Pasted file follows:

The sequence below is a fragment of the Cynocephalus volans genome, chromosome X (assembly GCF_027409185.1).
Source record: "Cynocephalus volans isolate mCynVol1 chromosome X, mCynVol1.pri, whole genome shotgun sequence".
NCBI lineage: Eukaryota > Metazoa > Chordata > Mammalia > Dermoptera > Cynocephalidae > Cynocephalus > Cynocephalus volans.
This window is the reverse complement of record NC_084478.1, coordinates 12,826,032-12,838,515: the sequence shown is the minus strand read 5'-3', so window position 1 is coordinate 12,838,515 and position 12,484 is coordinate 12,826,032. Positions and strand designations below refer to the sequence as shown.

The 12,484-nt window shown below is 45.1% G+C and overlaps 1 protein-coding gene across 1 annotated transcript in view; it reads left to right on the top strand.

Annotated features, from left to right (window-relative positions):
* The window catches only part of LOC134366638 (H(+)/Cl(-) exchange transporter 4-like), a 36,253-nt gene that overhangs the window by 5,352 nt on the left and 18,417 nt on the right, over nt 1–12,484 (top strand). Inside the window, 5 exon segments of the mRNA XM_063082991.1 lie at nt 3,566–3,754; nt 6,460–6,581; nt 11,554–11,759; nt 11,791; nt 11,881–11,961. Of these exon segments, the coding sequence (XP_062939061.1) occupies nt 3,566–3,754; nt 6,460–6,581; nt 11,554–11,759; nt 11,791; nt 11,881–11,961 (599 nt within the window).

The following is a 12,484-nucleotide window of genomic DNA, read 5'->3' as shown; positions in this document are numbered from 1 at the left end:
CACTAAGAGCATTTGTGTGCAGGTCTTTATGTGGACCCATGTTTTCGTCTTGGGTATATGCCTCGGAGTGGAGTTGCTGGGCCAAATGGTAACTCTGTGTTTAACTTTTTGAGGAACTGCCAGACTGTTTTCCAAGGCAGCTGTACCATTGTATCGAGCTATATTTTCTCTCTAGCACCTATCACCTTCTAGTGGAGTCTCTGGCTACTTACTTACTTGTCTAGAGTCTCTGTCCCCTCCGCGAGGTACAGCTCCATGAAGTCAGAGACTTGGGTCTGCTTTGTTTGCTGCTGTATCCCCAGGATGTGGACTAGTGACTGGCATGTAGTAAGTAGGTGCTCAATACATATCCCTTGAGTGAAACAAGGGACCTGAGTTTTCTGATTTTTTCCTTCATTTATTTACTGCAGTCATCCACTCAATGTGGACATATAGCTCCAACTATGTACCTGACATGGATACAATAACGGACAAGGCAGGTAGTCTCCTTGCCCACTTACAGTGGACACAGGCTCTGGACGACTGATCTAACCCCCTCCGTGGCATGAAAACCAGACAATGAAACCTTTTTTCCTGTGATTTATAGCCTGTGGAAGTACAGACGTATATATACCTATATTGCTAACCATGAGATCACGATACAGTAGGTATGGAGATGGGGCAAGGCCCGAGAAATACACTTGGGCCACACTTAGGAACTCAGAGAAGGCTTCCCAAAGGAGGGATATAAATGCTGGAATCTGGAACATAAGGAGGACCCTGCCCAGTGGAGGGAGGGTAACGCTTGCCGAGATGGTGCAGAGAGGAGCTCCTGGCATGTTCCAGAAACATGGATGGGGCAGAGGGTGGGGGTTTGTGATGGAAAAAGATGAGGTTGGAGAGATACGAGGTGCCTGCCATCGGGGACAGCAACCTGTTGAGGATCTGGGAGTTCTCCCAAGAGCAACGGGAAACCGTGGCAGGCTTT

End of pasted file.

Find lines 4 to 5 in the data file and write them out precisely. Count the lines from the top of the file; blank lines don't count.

This window is the reverse complement of record NC_084478.1, coordinates 12,826,032-12,838,515: the sequence shown is the minus strand read 5'-3', so window position 1 is coordinate 12,838,515 and position 12,484 is coordinate 12,826,032. Positions and strand designations below refer to the sequence as shown.

The 12,484-nt window shown below is 45.1% G+C and overlaps 1 protein-coding gene across 1 annotated transcript in view; it reads left to right on the top strand.